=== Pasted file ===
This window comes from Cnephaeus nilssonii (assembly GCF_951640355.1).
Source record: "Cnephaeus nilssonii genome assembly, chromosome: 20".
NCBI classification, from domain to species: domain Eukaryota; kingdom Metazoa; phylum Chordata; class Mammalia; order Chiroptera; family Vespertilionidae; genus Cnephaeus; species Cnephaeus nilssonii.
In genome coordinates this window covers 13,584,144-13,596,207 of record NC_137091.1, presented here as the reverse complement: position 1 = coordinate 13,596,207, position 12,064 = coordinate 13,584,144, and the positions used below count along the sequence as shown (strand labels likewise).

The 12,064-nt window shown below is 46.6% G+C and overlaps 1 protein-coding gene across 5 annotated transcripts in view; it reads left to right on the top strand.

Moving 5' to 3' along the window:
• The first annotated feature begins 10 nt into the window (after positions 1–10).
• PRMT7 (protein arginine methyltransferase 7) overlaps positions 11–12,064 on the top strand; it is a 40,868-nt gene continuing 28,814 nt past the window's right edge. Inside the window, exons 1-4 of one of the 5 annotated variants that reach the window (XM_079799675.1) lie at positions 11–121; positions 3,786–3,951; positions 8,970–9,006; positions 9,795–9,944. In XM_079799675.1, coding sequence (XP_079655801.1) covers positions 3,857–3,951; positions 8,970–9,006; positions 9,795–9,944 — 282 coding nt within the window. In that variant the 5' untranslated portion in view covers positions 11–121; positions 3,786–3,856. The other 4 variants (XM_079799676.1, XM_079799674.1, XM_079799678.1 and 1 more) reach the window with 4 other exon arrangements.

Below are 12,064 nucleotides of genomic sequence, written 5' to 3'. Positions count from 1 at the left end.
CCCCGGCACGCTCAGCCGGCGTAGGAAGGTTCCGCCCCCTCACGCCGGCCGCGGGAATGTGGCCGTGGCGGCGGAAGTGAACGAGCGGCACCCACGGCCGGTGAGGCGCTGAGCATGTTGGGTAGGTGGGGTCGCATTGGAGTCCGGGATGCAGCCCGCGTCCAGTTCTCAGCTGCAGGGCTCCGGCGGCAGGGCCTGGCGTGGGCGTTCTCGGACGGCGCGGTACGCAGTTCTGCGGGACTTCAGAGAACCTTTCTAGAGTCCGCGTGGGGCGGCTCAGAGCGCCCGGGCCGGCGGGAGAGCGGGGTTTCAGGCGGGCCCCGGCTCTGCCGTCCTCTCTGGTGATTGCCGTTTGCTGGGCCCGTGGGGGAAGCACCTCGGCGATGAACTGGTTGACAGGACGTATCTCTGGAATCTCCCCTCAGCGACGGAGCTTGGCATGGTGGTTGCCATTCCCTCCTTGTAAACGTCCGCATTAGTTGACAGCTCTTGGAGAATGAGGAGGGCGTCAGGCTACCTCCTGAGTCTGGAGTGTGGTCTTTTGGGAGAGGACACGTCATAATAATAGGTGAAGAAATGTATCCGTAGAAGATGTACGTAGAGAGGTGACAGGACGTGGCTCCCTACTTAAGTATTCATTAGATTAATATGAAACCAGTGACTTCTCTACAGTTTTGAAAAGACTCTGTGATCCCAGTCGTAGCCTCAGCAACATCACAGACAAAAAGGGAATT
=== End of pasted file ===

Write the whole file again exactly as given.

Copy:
This window comes from Cnephaeus nilssonii (assembly GCF_951640355.1).
Source record: "Cnephaeus nilssonii genome assembly, chromosome: 20".
NCBI classification, from domain to species: domain Eukaryota; kingdom Metazoa; phylum Chordata; class Mammalia; order Chiroptera; family Vespertilionidae; genus Cnephaeus; species Cnephaeus nilssonii.
In genome coordinates this window covers 13,584,144-13,596,207 of record NC_137091.1, presented here as the reverse complement: position 1 = coordinate 13,596,207, position 12,064 = coordinate 13,584,144, and the positions used below count along the sequence as shown (strand labels likewise).

The 12,064-nt window shown below is 46.6% G+C and overlaps 1 protein-coding gene across 5 annotated transcripts in view; it reads left to right on the top strand.

Moving 5' to 3' along the window:
• The first annotated feature begins 10 nt into the window (after positions 1–10).
• PRMT7 (protein arginine methyltransferase 7) overlaps positions 11–12,064 on the top strand; it is a 40,868-nt gene continuing 28,814 nt past the window's right edge. Inside the window, exons 1-4 of one of the 5 annotated variants that reach the window (XM_079799675.1) lie at positions 11–121; positions 3,786–3,951; positions 8,970–9,006; positions 9,795–9,944. In XM_079799675.1, coding sequence (XP_079655801.1) covers positions 3,857–3,951; positions 8,970–9,006; positions 9,795–9,944 — 282 coding nt within the window. In that variant the 5' untranslated portion in view covers positions 11–121; positions 3,786–3,856. The other 4 variants (XM_079799676.1, XM_079799674.1, XM_079799678.1 and 1 more) reach the window with 4 other exon arrangements.

Below are 12,064 nucleotides of genomic sequence, written 5' to 3'. Positions count from 1 at the left end.
CCCCGGCACGCTCAGCCGGCGTAGGAAGGTTCCGCCCCCTCACGCCGGCCGCGGGAATGTGGCCGTGGCGGCGGAAGTGAACGAGCGGCACCCACGGCCGGTGAGGCGCTGAGCATGTTGGGTAGGTGGGGTCGCATTGGAGTCCGGGATGCAGCCCGCGTCCAGTTCTCAGCTGCAGGGCTCCGGCGGCAGGGCCTGGCGTGGGCGTTCTCGGACGGCGCGGTACGCAGTTCTGCGGGACTTCAGAGAACCTTTCTAGAGTCCGCGTGGGGCGGCTCAGAGCGCCCGGGCCGGCGGGAGAGCGGGGTTTCAGGCGGGCCCCGGCTCTGCCGTCCTCTCTGGTGATTGCCGTTTGCTGGGCCCGTGGGGGAAGCACCTCGGCGATGAACTGGTTGACAGGACGTATCTCTGGAATCTCCCCTCAGCGACGGAGCTTGGCATGGTGGTTGCCATTCCCTCCTTGTAAACGTCCGCATTAGTTGACAGCTCTTGGAGAATGAGGAGGGCGTCAGGCTACCTCCTGAGTCTGGAGTGTGGTCTTTTGGGAGAGGACACGTCATAATAATAGGTGAAGAAATGTATCCGTAGAAGATGTACGTAGAGAGGTGACAGGACGTGGCTCCCTACTTAAGTATTCATTAGATTAATATGAAACCAGTGACTTCTCTACAGTTTTGAAAAGACTCTGTGATCCCAGTCGTAGCCTCAGCAACATCACAGACAAAAAGGGAATT